we need to teach are youth in the school system the inportants to be an engaged citizen regarding politics. to create a true democracy the people must keep a constant surviellance on poltics, and that the peoples will is always reflected in politics we need to have social morality in the system. we need to teach them that they need to d have intelect culture and moral sense. that they are respondsable in sociey to fight against false ideas. that they must be self- apointed political guardians that they must elect leaders with these same qualities. wouldn't it be great to have ceos of corperations with social morals this is what i learned from my mentor dr. daisaku ikeda.

brian a. hayes (not verified) 13 years 30 weeks ago
#25

the youth must learn within their career they choose that they have great respondsability to society.

Mark (not verified) 13 years 30 weeks ago
#26

I'd like to point to a caller in regard to the quality of public schools, that new schools--with the infrastructure to support up-to-date learning tools--were most often built in suburbs or neighborhoods where whites fled, while minorities and the low-income remained in old, and aging, schools in the cities. Although the amount of money per student may be comparable, this doesn't take into account how much of that money is used for maintenance of old, decaying buildings, to say nothing of the kind of learning atmosphere they provide.

ProgressiveMews (not verified) 13 years 30 weeks ago
#27

"Taibbi: NYSE ends transparency to protect Goldman Sachs"

http://rawstory.com/08/news/2009/07/04/taibbi-nyse-ends-transparency-to-...

Once Sachs was exposed, the New york Stock Exchange covered their ass!

Quark (not verified) 13 years 30 weeks ago
#28

moonbat666,

When I attempted to home school my son (for a number of critical reasons), I spent a great deal of time working with him to try to help him learn. (I always had been very involved in his education and was an active and almost daily volunteer at his school and in his classroom.) His difficulties needed far more that parent involvement. Had I the ability, I would have enrolled my son in the ADD-aware Hunter School that Thom and Louise started. Unfortunately, that was long before such help was available.

Yes, parent involvement is very important, but it's too easy to use it as an all-encompassing rhetorical panacea for problems with education.

TFF (not verified) 13 years 30 weeks ago
#29

help did anyone get the site name for that marijuana commercial? rats- did not get to write it down and googling it has been in vain in the amount of time I have

Richard Adlof (not verified) 13 years 30 weeks ago
#30

Thom,

Thank you for the Matt Taibbi interview.

Matt,

Thank your work and speaking about it. The discussion about Goldman-Sachs was interesting and informative.

B Roll (not verified) 13 years 30 weeks ago
#31

Kai Wen

I don't think you're right about radio and TV stations unable to refuse carrying political ads. But first, I want to point out that whatever rules may apply to during electoral campaigns might not apply at other times.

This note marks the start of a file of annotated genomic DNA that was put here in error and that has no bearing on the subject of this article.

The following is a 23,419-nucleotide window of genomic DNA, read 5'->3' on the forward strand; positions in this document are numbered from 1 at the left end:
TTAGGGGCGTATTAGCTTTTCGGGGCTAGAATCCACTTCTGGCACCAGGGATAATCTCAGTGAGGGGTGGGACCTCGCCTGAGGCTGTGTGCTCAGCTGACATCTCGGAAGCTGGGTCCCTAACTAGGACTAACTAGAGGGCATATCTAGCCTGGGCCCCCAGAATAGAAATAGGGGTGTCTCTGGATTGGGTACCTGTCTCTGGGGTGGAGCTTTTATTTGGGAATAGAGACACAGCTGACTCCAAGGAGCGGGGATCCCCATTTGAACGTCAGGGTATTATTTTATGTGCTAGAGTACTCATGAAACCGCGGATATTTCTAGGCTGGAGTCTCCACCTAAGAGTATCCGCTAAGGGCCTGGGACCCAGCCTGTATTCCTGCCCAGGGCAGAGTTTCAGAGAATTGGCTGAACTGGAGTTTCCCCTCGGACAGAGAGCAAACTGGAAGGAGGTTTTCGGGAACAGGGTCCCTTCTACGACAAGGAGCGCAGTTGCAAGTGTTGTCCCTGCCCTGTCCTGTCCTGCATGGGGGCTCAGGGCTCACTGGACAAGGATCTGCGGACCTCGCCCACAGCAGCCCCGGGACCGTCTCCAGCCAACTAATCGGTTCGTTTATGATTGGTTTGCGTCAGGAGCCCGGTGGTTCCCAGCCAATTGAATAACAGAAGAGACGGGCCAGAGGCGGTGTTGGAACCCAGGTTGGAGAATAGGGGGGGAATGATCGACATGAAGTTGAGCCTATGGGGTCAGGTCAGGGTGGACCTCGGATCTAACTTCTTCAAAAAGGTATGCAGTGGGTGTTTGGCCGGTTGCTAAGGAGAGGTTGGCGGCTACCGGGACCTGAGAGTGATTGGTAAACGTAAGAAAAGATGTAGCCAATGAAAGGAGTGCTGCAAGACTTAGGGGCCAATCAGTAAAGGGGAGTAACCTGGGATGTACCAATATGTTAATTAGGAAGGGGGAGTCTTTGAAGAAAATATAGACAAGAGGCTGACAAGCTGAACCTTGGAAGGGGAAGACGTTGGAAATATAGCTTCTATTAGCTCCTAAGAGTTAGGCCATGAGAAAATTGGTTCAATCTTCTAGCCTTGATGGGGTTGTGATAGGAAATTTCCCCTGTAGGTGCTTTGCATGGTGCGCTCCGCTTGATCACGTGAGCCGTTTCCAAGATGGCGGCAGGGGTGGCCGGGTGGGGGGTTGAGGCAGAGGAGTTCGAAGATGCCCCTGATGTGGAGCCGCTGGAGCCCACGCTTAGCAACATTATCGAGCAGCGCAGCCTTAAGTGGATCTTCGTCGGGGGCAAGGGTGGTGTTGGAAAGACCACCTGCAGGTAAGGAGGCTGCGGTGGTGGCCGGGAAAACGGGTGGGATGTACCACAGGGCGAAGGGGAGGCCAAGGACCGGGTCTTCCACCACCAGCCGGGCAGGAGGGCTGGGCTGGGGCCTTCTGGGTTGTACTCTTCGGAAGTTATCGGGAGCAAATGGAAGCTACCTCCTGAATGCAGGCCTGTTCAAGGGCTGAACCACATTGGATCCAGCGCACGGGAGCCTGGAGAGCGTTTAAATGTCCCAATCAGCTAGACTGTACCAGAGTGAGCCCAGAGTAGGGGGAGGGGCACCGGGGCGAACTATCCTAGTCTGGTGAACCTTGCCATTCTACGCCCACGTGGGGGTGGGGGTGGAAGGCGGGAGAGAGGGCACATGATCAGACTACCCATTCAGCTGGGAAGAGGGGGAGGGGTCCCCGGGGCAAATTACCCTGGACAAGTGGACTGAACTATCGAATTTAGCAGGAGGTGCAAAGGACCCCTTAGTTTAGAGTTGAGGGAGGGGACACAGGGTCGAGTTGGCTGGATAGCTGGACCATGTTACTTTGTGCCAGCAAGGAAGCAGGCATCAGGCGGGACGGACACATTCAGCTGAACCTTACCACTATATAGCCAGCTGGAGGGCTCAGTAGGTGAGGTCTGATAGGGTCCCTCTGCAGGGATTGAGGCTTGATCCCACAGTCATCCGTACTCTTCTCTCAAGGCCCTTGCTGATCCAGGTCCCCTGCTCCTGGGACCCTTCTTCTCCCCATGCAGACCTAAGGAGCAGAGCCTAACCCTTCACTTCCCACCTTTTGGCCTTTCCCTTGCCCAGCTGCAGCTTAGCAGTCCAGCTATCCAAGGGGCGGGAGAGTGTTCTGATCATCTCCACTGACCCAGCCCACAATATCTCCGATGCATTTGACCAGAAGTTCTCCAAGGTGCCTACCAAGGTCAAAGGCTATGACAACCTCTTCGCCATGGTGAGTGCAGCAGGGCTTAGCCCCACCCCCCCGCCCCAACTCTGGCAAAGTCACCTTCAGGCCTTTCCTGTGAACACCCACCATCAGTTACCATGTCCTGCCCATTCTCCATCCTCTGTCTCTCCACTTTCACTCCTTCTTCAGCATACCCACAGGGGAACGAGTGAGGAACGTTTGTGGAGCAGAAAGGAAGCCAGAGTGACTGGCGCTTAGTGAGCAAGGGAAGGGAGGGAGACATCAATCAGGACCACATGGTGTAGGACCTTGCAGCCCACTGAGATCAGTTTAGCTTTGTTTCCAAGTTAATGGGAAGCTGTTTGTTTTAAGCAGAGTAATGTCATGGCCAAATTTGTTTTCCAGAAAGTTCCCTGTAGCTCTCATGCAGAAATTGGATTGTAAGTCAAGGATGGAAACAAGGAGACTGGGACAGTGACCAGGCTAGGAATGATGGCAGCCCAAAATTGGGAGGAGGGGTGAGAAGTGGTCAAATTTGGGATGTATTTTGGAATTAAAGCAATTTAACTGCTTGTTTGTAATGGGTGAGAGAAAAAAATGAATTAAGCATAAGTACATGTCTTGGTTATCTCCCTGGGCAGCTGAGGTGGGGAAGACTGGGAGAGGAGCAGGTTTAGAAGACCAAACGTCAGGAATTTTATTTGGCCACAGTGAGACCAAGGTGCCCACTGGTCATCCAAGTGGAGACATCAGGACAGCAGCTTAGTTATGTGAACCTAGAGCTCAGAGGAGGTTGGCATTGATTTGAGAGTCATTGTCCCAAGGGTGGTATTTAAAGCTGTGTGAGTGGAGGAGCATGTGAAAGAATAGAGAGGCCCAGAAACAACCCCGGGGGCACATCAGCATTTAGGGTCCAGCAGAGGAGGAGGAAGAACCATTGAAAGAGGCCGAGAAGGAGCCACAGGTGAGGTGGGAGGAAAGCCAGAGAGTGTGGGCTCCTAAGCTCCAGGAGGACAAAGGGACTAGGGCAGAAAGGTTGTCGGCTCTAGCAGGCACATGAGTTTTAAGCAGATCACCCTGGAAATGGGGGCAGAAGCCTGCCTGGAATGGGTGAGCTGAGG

Here's a brief explanation of the rules that was published online as guidance to radio stations.

http://radiomagonline.com/fcc/review_political_broadcasting/

All candidates for federal offices are entitled to reasonable access on commercial broadcast stations. That is, commercial radio stations must sell time within certain limits to candidates for president, vice president and the U.S. Congress. Candidates for state and local office have no similar right to reasonable access and stations can refuse to sell time for such races. If, however, a station sells ads to one candidate for a particular office, the equal opportunities rule requires that the station, on request, sell ads to all other qualified candidates for that office. Individuals other than candidates or their committees are generally not entitled to access. Stations are free to accept or reject issue ads as they see fit.

I'd also question your faith in "progressive stations". Most of the hosts might have hated having ads supporting Prop 8 aired on their stations, but management might be more interested in the $$$ and the supporters of Prop 8 seemed to have a lot more than its opponents.

I won't go into a lot of detail, but my local station has made several moves that indicate that progressive radio is just another format to them. It used to be a sports talk station, now it's progressive talk station.

Like I said, I won't go into a lot of detail, but I could write a short book about it.

ProgressiveMews (not verified) 13 years 30 weeks ago
#32

TFF:

It was controlmarijuana.org - which redirects to :

http://www.mppcalifornia.org/home/

TFF (not verified) 13 years 30 weeks ago
#33

THX! got it! and apprecitate!

moonbat666 (not verified) 13 years 30 weeks ago
#34

Quark- There will always be special needs children. I certainly am aware of this, but it's pretty obvious that most children are distracted by too many things. With some parental involvement their children would have a much greater chance to learn. I commend you and wish you the very best.

brian a. hayes (not verified) 13 years 30 weeks ago
#35

i feel that teachers musthave total respect for the student and have the strenght to show them by their actions. teachers must realize their great respondsability they have.

DRichards (not verified) 13 years 30 weeks ago
#36

I don't know if it is true or not, but I remember reading (somewhere) that the reason that marijuana was/is illegal is because it was a black man's drug (originally in the 30's). It kind of makes since when you look at the jail time for "crack" cocaine versus the more expensive cocaine.

mathboy (not verified) 13 years 30 weeks ago
#37